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NIH Research Matters

May 5, 2006

Diuretics Better at Preventing Heart Failure

Diuretic medications are more effective than other high blood pressure medications in preventing heart failure, at least in the short term, according to a new data analysis of a study from NIH's National Heart, Lung, and Blood Institute called the Antihypertensive and Lipid-Lowering Treatment to Prevent Heart Attack Trial (ALLHAT).

image of blood pressure being taken

High blood pressure (or hypertension) is the leading risk factor for heart failure, a condition where the heart is weakened and does not effectively pump blood throughout the body. Many drugs have been developed in recent years to treat the condition. ALLHAT was launched in part to compare the effects of a diuretic (sometimes referred to as a "water pill") with three newer, more costly blood pressure-lowering drugs: a calcium channel blocker, an angiotensin converting enzyme (ACE) inhibitor and an alpha-adrenergic blocker.

Previous reports from ALLHAT have shown that all four of the drugs are effective in lowering blood pressure. The alpha-adrenergic blocker arm of the study was stopped, however, because those on the drug had 25% more cardiovascular problems and were twice as likely to be hospitalized for heart failure as users of the diuretic.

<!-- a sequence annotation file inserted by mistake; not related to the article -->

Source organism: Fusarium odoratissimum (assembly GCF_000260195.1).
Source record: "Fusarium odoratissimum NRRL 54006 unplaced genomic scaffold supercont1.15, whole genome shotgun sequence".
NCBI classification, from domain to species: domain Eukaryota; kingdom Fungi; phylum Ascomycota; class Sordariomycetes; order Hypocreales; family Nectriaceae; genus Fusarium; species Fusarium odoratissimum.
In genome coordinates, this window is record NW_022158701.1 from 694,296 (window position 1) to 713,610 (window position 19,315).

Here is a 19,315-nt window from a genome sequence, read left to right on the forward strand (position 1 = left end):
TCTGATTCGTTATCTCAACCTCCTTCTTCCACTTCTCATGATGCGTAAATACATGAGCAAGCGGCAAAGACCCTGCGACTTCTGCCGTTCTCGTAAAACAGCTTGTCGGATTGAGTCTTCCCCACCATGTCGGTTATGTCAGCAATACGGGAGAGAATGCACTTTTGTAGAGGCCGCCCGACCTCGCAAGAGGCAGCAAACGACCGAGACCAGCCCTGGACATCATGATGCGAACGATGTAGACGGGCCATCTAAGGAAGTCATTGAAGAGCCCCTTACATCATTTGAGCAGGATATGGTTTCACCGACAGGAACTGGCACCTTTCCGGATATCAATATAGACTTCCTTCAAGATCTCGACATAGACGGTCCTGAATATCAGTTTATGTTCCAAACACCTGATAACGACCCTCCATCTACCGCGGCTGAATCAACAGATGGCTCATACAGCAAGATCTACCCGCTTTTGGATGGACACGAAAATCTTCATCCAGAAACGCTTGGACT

The new analysis was published in the May 9 online edition of Circulation. In the first year of treatment, participants who received ACE- inhibitors or calcium channel blockers were twice as likely to be hospitalized or die from heart failure than those who were taking a diuretic. In later years, the differences between the study groups were reduced; the rate of developing serious heart failure resulting in death or hospitalization was about the same for participants taking ACE- inhibitors or diuretics, while those on calcium channel blockers had a 22% higher risk.

Diuretics are the least costly of these medicines and appear to be the most effective. However, if you're being treated for high blood pressure, do not make any changes without first talking with your doctor. Every drug has multiple effects, and their benefits have to be weighed against their risks to find the best treatment for each person.

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About NIH Research Matters

Editor: Harrison Wein, Ph.D.
Assistant Editors: Vicki Contie, Carol Torgan, Ph.D.

NIH Research Matters is a weekly update of NIH research highlights from the Office of Communications and Public Liaison, Office of the Director, National Institutes of Health.

This page last reviewed on September 13, 2013

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